Gram stain was done on a vitreous sample and revealed gram-positive, aerobic filamentous rods (Figure 3), which narrowed the differential diagnosis to Lactobacillus, Nocardia, Actinomyces, or Cryptococcus. Blood culture confirmed the diagnosis of Nocardia asteroides. The patient was started on intravenous imipenem/cilastatin every eight hours and then transitioned to oral antibiotic therapy. Two weeks following treatment, the lesion appeared less active and the subretinal fluid had improved (Figure 4).
Figure 3: Gram stain showing Nocardia asteroides, with gram positive, delicate filaments and pronounced branching patterns.
Figure 4: Color fundus photograph of the left macula. The nerve appears less swollen than on initial presentation (Figure 1) and the temporal lesion appears less active. The subretinal fluid has also improved.
Nocardia is a partially acid-fast, aerobic, filamentous rod that is ubiquitous in the environment, found in soil and vegetation.1 Most commonly associated with pulmonary infections in immunocompromised patients, nocardiosis has also been reported in association with cerebral invasion and life-threatening systemic dissemination. Ocular infection by Nocardia is rare and most are acquired exogenously.2 The cornea is the most common site of ocular infection, reported after accidental and surgical trauma including refractive surgery, but Nocardia has also been found to cause scleritis, conjunctivitis, canaliculitis, dacryocystitis, orbital cellulitis, and exogenous or endogenous endophthalmitis.1 Of those patients with Nocardia bacteremia, 3-5% will have a focus in the eye.3
A recent survey article analyzed all published cases of Nocardia endogenous endophthalmitis in the literature since 1967 and found only forty-seven reported cases.4 In their analysis, the authors report over half of the patients first sought medical attention because of ocular symptoms, most commonly blurred vision but 41% also had ocular pain. Three-fourths of cases were unilateral. Fundus examination revealed over two-thirds of cases had one single lesion described as a mass, an inflammatory mass, or chorioretinal exudate, very similar to the case presented here. Superficial or intraretinal hemorrhages were often associated4, although no hemorrhage was noted in our patient. The macula was often involved (69%) and one-third of eyes developed serous retinal detachment.4 Nocardia endogenous endophthalmitis portends a poor prognosis; in the survey article they noted the mortality rate over a two year period was 27%.4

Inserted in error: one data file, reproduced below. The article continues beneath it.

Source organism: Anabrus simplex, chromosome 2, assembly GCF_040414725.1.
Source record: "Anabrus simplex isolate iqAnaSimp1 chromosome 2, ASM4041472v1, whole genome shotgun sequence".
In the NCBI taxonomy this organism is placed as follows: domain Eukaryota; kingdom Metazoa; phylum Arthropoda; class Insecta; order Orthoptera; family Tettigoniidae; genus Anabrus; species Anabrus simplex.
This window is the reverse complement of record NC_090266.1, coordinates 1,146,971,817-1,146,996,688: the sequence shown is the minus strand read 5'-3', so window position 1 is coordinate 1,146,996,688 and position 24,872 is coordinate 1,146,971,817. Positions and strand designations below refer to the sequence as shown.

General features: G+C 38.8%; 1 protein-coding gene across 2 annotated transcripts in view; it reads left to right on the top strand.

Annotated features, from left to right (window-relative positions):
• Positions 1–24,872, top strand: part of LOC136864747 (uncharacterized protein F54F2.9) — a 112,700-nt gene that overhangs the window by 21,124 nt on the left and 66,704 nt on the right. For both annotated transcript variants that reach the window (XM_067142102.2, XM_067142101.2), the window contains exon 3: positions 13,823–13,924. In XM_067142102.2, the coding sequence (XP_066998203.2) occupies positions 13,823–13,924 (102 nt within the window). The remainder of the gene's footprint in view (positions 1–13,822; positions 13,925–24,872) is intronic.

If endogenous Nocardia infection is suspected, it is important to perform a gram stain and culture on a vitreous sample, either from a vitreous tap or from pars plana vitrectomy. A fine needle aspirate of the subretinal lesion can be considered in the case of an isolated subretinal abscess. However, if another organ system is involved, consider first doing a diagnostic biopsy elsewhere. Systemic treatment of the bacteremia is typically sufficient to treat the ocular disease. Cases in which the fluorescein angiogram demonstrates late leakage into the vitreous from a chorioretinal focus, intravitreal antibiotics or therapeutic pars plana vitrectomy can be considered.4 The appropriate antibiotic is typically chosen based on minimal inhibitory concentration analysis performed on the organism, but can include ceftriaxone, amikacin, linezolid, and imipenem.5,6 Early identification of Nocardia bacteremia and endogenous endophthalmitis allows for early intervention of life-saving treatment.
Take Home Points